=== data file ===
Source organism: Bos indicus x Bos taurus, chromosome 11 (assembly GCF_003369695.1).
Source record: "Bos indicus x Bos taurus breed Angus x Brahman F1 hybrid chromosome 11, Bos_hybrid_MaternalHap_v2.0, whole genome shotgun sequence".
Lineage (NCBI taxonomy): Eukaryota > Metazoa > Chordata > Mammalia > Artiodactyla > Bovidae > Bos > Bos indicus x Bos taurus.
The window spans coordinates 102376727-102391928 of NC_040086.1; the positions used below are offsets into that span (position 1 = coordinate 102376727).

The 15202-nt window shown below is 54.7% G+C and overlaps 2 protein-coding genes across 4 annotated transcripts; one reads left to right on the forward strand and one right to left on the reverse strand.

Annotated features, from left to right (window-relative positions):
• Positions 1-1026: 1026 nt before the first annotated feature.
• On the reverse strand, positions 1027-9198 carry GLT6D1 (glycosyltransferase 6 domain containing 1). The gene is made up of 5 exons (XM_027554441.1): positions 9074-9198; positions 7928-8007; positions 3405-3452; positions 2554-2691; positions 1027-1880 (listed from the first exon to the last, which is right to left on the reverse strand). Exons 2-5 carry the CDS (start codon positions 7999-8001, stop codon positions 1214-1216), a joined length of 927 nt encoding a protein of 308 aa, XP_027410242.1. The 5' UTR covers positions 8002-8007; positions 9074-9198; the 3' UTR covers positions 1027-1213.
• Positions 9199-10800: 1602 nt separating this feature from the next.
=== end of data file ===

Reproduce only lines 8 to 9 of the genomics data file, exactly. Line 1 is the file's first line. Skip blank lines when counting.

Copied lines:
• On the reverse strand, positions 1027-9198 carry GLT6D1 (glycosyltransferase 6 domain containing 1). The gene is made up of 5 exons (XM_027554441.1): positions 9074-9198; positions 7928-8007; positions 3405-3452; positions 2554-2691; positions 1027-1880 (listed from the first exon to the last, which is right to left on the reverse strand). Exons 2-5 carry the CDS (start codon positions 7999-8001, stop codon positions 1214-1216), a joined length of 927 nt encoding a protein of 308 aa, XP_027410242.1. The 5' UTR covers positions 8002-8007; positions 9074-9198; the 3' UTR covers positions 1027-1213.
• Positions 9199-10800: 1602 nt separating this feature from the next.